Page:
ENIAC: First generation of computation should be a big attraction at Sill
What's more, it's now on public view at Fort Sill for the first time ever.
The granddaddy of all computers can be seen at the Field Artillery Museum, where it takes its chronological place beside its successors, FADAC (Field Artillery Digital Automatic Computer) and TACFIRE.
Field Artillery Museum Director Gordon Blaker said Fort Sill's share of ENIAC returned here Sept. 24 from Plano, Texas, where it has been on loan to businessman and two-time presidential candidate H. Ross Perot for the past eight years.
Perot's company had a big exhibition on the history of computers, and ENIAC was one of many computers displayed there. Libby Craft and Dan Gleason were his leads on getting ENIAC completely refurbished. Prior to that, this portion of ENIAC had been in storage for 50 years.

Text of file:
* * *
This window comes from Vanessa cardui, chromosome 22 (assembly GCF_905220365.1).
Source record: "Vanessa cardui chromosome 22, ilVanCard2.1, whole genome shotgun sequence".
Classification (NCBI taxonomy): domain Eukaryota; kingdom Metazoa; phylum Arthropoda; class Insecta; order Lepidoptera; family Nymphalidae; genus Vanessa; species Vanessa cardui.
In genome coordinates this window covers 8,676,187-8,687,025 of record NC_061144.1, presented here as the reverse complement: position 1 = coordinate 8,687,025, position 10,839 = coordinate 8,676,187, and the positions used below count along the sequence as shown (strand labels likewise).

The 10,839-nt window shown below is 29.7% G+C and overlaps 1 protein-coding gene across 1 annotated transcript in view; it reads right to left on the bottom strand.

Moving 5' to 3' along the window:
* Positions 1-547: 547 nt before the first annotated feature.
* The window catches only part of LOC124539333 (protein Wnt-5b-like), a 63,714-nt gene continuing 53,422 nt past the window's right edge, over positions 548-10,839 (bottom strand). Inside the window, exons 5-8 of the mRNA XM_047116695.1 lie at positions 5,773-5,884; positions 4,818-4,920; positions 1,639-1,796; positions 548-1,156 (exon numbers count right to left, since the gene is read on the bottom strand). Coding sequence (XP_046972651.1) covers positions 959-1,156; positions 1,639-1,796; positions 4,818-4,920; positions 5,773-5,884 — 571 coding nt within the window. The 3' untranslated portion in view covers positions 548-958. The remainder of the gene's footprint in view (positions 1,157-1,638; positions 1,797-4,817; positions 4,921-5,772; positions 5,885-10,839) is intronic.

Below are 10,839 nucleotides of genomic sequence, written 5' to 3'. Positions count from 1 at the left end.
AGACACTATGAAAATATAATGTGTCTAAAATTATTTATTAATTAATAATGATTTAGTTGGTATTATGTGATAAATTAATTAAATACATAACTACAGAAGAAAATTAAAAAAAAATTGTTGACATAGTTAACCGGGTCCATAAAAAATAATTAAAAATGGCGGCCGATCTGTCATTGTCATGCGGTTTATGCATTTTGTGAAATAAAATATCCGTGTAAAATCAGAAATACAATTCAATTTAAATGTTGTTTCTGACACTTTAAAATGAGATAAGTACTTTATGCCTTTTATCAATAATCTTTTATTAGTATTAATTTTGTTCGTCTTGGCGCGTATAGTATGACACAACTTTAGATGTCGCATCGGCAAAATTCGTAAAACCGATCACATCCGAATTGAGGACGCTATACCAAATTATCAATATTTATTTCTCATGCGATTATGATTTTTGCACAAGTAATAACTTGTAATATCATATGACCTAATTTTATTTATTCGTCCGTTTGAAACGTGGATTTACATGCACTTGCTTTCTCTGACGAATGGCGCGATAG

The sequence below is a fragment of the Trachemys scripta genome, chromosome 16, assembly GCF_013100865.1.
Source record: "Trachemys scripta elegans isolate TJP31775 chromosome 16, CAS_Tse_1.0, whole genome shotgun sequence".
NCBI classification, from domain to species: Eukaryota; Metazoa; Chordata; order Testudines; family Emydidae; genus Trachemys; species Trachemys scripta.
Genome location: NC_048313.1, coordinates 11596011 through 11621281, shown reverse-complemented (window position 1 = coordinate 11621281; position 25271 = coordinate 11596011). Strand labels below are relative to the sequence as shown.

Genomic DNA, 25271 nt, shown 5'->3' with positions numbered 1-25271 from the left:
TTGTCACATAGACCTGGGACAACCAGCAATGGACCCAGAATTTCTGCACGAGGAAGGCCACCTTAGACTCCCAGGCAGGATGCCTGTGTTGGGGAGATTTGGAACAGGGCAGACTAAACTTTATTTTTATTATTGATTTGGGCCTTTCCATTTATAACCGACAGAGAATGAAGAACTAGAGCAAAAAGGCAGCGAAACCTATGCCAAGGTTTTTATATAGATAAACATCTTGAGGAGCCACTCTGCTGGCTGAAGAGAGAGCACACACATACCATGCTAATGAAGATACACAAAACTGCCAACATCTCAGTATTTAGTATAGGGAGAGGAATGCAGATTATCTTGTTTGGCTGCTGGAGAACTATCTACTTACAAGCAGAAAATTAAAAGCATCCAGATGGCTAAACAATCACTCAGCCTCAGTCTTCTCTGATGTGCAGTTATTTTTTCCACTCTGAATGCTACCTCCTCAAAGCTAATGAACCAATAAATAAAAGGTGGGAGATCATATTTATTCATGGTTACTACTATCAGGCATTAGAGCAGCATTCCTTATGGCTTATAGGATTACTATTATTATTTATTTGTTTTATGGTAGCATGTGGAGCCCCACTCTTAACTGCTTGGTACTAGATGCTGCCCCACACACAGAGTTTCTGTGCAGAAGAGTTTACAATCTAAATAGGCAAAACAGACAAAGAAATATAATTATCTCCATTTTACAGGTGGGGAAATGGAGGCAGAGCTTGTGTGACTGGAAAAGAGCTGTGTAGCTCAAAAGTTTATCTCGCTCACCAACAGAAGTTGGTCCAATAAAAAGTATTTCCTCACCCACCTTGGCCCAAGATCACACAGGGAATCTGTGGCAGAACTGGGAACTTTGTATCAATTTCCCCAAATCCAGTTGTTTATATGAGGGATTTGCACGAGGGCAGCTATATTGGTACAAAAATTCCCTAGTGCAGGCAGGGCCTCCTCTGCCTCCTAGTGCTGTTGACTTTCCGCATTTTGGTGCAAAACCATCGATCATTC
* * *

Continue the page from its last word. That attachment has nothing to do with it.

"They got it all cleaned up. They got it so lights work. They got a lot of the cabling, vacuum tubes, and they just did a fantastic job of refurbishing it," Blaker said.
ENIAC returned here because the building that housed the exhibit has apparently been sold, and Perot had nowhere else to display it, according to Zane Mohler, exhibits specialist. A part of ENIAC ended up at Fort Sill because its original purpose was to provide the Army a better way of computing artillery firing tables.
The firing tables have to do with a round's trajectory. They take into account things like weather, humidity, temperature, wind direction, altitude and other factors affecting the flight of the round, Blaker said.'
"Doing that manually was very time-consuming, and they needed a quicker way to do it, and that was what led to the development of ENIAC," said Blaker.
The massive computer was in use from shortly before the end of World War II to Oct. 2, 1955. Portions of ENIAC reside in many different locations. Fort Sill has one of the largest chunks, if not the largest.